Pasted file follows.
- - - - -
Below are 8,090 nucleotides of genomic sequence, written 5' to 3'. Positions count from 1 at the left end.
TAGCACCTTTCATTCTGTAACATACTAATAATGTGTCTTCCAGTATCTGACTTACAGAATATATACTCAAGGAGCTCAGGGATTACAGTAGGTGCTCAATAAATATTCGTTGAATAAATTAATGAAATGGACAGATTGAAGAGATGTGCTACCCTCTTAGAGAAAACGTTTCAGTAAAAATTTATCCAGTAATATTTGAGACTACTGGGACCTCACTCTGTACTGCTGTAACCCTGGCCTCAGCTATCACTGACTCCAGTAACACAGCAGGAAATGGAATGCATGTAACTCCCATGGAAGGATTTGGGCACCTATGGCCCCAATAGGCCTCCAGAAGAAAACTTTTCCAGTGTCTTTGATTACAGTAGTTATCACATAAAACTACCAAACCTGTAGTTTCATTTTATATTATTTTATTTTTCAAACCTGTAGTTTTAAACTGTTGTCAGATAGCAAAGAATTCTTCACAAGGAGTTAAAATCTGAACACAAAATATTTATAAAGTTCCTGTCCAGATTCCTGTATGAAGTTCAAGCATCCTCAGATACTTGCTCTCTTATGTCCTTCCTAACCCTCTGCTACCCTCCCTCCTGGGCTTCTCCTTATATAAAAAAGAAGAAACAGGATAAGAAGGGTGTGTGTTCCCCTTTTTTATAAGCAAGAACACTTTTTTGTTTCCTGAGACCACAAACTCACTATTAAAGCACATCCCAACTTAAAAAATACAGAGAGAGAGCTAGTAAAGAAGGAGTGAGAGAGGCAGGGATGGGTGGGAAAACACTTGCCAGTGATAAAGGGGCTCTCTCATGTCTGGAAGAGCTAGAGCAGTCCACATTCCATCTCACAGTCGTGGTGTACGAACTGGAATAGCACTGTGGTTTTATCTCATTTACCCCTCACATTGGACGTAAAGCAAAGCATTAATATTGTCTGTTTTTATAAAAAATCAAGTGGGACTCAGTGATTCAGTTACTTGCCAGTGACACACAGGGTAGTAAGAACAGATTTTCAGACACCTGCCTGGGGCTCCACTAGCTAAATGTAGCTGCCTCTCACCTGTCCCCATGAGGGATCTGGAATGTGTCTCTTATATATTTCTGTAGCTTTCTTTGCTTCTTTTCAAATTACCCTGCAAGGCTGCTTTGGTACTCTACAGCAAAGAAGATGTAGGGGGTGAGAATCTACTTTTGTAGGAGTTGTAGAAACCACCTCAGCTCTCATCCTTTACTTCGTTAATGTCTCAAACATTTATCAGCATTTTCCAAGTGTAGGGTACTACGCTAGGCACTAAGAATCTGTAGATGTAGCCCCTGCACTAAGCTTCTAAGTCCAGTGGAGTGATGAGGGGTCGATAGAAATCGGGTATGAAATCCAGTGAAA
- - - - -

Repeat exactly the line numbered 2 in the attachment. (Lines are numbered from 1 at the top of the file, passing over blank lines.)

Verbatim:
TAGCACCTTTCATTCTGTAACATACTAATAATGTGTCTTCCAGTATCTGACTTACAGAATATATACTCAAGGAGCTCAGGGATTACAGTAGGTGCTCAATAAATATTCGTTGAATAAATTAATGAAATGGACAGATTGAAGAGATGTGCTACCCTCTTAGAGAAAACGTTTCAGTAAAAATTTATCCAGTAATATTTGAGACTACTGGGACCTCACTCTGTACTGCTGTAACCCTGGCCTCAGCTATCACTGACTCCAGTAACACAGCAGGAAATGGAATGCATGTAACTCCCATGGAAGGATTTGGGCACCTATGGCCCCAATAGGCCTCCAGAAGAAAACTTTTCCAGTGTCTTTGATTACAGTAGTTATCACATAAAACTACCAAACCTGTAGTTTCATTTTATATTATTTTATTTTTCAAACCTGTAGTTTTAAACTGTTGTCAGATAGCAAAGAATTCTTCACAAGGAGTTAAAATCTGAACACAAAATATTTATAAAGTTCCTGTCCAGATTCCTGTATGAAGTTCAAGCATCCTCAGATACTTGCTCTCTTATGTCCTTCCTAACCCTCTGCTACCCTCCCTCCTGGGCTTCTCCTTATATAAAAAAGAAGAAACAGGATAAGAAGGGTGTGTGTTCCCCTTTTTTATAAGCAAGAACACTTTTTTGTTTCCTGAGACCACAAACTCACTATTAAAGCACATCCCAACTTAAAAAATACAGAGAGAGAGCTAGTAAAGAAGGAGTGAGAGAGGCAGGGATGGGTGGGAAAACACTTGCCAGTGATAAAGGGGCTCTCTCATGTCTGGAAGAGCTAGAGCAGTCCACATTCCATCTCACAGTCGTGGTGTACGAACTGGAATAGCACTGTGGTTTTATCTCATTTACCCCTCACATTGGACGTAAAGCAAAGCATTAATATTGTCTGTTTTTATAAAAAATCAAGTGGGACTCAGTGATTCAGTTACTTGCCAGTGACACACAGGGTAGTAAGAACAGATTTTCAGACACCTGCCTGGGGCTCCACTAGCTAAATGTAGCTGCCTCTCACCTGTCCCCATGAGGGATCTGGAATGTGTCTCTTATATATTTCTGTAGCTTTCTTTGCTTCTTTTCAAATTACCCTGCAAGGCTGCTTTGGTACTCTACAGCAAAGAAGATGTAGGGGGTGAGAATCTACTTTTGTAGGAGTTGTAGAAACCACCTCAGCTCTCATCCTTTACTTCGTTAATGTCTCAAACATTTATCAGCATTTTCCAAGTGTAGGGTACTACGCTAGGCACTAAGAATCTGTAGATGTAGCCCCTGCACTAAGCTTCTAAGTCCAGTGGAGTGATGAGGGGTCGATAGAAATCGGGTATGAAATCCAGTGAAA